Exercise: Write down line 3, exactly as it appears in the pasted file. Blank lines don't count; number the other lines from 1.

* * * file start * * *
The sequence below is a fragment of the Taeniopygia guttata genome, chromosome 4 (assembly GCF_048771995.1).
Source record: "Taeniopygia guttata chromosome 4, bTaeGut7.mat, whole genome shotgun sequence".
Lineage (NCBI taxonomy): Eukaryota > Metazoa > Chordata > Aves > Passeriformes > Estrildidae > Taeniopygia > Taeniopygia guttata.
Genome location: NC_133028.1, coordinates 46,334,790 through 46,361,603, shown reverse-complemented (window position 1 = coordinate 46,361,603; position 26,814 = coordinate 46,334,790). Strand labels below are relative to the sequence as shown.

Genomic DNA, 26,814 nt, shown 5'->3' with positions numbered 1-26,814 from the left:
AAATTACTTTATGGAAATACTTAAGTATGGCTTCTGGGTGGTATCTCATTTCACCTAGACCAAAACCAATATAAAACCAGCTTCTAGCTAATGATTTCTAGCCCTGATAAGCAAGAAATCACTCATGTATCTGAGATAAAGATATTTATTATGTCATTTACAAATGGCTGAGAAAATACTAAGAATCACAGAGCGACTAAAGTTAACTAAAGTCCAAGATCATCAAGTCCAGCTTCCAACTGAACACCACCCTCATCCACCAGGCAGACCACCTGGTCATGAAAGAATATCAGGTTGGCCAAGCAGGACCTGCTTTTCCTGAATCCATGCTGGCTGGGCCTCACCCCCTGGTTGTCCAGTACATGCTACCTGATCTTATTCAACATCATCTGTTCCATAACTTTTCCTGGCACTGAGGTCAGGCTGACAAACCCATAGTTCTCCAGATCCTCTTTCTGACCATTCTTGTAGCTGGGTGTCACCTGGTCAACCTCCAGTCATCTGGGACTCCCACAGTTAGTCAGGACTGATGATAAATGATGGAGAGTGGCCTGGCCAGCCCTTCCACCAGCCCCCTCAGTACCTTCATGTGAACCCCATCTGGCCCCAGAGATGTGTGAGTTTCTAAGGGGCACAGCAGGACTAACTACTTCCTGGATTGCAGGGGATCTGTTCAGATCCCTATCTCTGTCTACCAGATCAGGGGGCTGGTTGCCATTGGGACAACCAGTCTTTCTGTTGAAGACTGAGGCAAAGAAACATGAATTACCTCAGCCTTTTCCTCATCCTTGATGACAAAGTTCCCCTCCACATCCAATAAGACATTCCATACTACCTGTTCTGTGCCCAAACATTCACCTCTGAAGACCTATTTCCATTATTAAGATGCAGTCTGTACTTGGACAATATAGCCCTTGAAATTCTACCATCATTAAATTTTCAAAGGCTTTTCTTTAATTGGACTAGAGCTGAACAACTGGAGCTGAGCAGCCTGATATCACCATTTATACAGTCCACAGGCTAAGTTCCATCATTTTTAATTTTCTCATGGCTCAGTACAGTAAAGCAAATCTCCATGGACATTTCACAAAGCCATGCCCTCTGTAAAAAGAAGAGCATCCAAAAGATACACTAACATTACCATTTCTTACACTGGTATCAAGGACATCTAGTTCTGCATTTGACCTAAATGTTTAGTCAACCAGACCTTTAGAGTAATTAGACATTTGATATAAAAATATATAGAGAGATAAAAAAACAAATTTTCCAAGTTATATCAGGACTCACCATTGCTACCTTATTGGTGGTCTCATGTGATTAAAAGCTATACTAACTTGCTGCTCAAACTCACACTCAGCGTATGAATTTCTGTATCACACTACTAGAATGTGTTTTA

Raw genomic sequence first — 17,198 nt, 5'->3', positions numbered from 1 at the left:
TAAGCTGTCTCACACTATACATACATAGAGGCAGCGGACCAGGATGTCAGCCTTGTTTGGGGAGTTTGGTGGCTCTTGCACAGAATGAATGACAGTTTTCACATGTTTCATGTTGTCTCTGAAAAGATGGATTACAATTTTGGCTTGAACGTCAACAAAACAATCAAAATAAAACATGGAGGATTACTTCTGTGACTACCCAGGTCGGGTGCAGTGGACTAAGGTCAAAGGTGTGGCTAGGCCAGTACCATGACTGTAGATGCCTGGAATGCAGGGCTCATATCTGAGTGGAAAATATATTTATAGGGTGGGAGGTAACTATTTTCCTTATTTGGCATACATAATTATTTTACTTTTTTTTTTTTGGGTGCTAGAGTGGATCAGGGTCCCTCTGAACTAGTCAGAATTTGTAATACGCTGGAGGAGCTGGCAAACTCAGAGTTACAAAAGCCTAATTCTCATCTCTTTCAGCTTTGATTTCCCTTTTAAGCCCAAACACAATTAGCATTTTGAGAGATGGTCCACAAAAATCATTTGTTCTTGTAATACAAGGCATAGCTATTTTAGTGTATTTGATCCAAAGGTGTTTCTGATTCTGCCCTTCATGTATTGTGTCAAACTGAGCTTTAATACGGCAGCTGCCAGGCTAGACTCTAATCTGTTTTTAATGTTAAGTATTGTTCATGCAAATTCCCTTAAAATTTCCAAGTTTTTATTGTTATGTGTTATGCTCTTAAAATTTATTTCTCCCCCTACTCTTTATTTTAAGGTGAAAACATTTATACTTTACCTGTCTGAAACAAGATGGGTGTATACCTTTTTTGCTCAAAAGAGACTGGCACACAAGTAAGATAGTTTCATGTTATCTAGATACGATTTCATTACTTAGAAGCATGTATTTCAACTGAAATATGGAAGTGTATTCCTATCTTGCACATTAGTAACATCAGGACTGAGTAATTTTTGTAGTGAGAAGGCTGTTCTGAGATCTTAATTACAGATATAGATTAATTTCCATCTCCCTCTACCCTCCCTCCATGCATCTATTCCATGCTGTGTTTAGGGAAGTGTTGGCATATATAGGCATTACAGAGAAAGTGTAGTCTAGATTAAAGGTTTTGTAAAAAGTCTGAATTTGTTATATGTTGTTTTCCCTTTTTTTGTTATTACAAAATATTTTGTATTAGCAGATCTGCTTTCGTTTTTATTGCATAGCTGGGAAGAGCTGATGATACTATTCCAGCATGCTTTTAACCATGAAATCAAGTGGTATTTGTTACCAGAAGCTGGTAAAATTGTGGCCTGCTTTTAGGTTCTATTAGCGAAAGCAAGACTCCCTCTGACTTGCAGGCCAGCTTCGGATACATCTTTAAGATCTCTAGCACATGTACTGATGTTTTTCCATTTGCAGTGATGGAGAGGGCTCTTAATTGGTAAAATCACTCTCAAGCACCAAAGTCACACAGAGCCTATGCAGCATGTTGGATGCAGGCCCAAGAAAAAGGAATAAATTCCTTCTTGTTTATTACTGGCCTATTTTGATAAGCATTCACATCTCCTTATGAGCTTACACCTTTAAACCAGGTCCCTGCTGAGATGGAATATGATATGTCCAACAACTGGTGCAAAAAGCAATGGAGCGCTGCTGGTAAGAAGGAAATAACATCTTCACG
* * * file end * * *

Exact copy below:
Lineage (NCBI taxonomy): Eukaryota > Metazoa > Chordata > Aves > Passeriformes > Estrildidae > Taeniopygia > Taeniopygia guttata.